Contested Bloomington plan commission seat goes to Sandberg

On Wednesday at its first meeting of the year, Bloomington’s city council decided on a 5–4 vote that Susan Sandberg, not Isabel Piedmont-Smith, would serve as its appointment to the city plan commission in 2021.

It was a night when the council settled on a raft of appointments of its own members to various boards and commissions.

That included the appointment of Sandberg to the city plan commission. She’s served on the nine-member group for the last couple of years.

Sandberg’s appointment to the plan commission was the only one that required a vote of the council to settle the question of which councilmember would serve. A couple of other competing councilmember interests were resolved when one deferred to the other.

Voting for Sandberg to serve on plan commission were: Sandberg, Dave Rollo, Jim Sims, Sue Sgambelluri, and Ron Smith. Voting for Piedmont-Smith were: Piedmont-Smith, Steve Volan, Kate Rosenbarger, and Matt Flaherty.

The plan commission this year will be in the political spotlight probably by the end of January, when it takes up the question of zone map revisions and proposed text amendments to the UDO.

Continue reading “Contested Bloomington plan commission seat goes to Sandberg”

Leftover rezone request for warehouse next to Switchyard Park to start Bloomington plan commission’s year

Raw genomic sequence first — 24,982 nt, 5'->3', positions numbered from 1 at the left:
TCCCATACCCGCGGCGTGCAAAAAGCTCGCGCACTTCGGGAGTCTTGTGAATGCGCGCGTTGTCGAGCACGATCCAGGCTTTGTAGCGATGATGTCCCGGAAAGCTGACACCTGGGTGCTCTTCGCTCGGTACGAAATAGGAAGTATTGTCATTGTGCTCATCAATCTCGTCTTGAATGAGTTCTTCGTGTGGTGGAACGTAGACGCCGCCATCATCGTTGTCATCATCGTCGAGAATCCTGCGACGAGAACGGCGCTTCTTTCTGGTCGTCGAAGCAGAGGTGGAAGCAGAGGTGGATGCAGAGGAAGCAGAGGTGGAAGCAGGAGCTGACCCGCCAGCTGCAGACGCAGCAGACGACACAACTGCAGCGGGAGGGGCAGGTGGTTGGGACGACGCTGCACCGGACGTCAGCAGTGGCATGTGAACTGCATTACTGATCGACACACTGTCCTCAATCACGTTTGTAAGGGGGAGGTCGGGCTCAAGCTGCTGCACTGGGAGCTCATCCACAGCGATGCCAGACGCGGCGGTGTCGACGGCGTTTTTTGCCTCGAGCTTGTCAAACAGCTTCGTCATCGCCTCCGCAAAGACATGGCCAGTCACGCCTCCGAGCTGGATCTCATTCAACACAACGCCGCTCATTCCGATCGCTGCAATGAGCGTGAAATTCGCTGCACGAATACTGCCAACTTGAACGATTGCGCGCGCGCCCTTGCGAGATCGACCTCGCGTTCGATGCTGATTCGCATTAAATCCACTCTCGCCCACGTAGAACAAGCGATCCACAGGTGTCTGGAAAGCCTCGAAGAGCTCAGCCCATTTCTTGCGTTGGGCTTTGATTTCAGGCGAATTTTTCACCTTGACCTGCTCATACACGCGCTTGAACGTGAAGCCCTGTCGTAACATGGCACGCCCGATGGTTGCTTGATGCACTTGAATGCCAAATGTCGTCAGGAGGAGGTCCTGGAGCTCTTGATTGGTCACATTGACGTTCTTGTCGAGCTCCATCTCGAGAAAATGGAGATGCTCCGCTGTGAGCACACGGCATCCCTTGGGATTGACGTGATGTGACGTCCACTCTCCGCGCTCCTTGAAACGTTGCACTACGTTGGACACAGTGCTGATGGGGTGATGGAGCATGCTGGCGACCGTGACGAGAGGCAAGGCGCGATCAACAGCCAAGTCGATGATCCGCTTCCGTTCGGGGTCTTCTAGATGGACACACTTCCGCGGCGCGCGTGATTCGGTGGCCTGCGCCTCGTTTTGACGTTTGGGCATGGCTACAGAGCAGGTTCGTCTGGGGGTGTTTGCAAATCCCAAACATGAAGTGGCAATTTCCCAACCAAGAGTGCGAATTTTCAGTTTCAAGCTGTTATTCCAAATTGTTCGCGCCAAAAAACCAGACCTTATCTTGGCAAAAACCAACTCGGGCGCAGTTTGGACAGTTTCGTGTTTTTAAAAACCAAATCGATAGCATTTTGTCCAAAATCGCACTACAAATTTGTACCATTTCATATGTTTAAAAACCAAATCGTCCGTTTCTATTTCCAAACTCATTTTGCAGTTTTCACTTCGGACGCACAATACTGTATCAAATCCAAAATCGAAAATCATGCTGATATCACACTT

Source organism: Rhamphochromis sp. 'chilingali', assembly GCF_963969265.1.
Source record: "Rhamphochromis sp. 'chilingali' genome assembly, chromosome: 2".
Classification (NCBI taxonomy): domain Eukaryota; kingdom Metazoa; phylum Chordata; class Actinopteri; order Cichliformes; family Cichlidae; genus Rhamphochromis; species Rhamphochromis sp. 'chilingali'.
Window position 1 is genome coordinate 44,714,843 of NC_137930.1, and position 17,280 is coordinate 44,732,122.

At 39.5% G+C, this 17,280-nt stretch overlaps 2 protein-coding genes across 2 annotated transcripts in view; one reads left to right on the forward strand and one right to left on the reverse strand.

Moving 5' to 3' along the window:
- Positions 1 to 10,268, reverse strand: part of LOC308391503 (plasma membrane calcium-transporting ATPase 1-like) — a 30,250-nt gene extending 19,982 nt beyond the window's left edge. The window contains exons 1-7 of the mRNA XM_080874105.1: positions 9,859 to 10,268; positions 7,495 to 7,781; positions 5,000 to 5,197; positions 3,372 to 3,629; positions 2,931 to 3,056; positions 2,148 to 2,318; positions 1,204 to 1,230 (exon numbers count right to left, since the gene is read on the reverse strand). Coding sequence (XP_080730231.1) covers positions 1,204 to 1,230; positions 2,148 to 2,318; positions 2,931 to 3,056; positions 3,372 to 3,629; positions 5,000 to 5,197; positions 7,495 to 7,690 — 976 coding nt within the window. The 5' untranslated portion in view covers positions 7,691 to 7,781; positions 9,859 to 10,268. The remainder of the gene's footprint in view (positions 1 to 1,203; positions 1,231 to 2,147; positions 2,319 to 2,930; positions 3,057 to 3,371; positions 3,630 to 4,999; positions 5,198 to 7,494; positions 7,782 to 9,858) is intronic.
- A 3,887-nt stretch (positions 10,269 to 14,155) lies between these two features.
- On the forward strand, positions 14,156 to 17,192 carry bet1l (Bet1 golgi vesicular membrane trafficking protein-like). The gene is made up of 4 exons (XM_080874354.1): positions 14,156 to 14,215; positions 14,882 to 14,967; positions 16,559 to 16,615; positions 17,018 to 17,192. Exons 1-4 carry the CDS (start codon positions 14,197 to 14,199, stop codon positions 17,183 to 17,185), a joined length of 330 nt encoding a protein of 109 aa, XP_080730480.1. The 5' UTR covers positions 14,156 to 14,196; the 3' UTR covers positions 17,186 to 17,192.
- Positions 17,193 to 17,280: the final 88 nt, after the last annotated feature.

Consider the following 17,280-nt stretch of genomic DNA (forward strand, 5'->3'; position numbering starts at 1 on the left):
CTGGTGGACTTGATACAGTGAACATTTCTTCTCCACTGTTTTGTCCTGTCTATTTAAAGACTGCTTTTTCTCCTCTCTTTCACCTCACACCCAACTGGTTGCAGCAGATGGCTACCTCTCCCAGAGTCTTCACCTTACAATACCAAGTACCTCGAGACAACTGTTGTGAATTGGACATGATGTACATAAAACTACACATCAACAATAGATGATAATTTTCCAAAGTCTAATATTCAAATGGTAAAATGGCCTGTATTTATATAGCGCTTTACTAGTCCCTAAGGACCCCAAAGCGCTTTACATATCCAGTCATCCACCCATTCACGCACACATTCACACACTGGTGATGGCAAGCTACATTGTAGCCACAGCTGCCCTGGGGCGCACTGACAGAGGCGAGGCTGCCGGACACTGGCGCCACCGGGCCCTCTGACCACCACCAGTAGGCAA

A mixed-use development with 123 residential units, 184 parking spaces and 7,000 square feet of commercial space might be replacing the southern two-thirds of the warehouse just north of Hillside Drive next to Switchyard Park.

The development would also stretch south of Hillside Drive by one parcel.

To make a residential project possible at that location would require a rezone from the existing planned unit development zoning (PUD). The request is to maintain the PUD designation, but use different development standards from the existing PUD. A PUD is a kind of custom zoning, which includes its own custom development standards.

In December, plan commissioners voted unanimously to continue their deliberations until January, even though they appeared inclined to send the rezone proposal to the city council, with a positive recommendation.

A main sticking point for the city’s planning staff appeared to be the way townhomes are proposed to be oriented to the park. As the city’s development services manager Jackie Scanlan put it when she commented on the project renderings: “When you look down the sides of these buildings, you can tell that these are the sides of buildings, and we would prefer that they look like the front of buildings.”

Planning staff wanted to make sure that the development standards of the proposed PUD rezone—that is, the written narrative—require that the townhomes present their fronts to the park. An alternative to written development standards would be renderings that show townhomes facing the park.

That means the rezone request is set to be considered again by Bloomington’s plan commission at its first meeting of the year, on Jan. 11. Continue reading “Leftover rezone request for warehouse next to Switchyard Park to start Bloomington plan commission’s year”

A hen’s tooth grows in Bloomington: Court of appeals agrees to review ruling mid-trial in plan commission seat case

On Friday morning, a three-judge panel from the Indiana court of appeals decided unanimously that it would hear an appeal made in the middle of a trial about the rightful appointee to a Bloomington plan commission seat.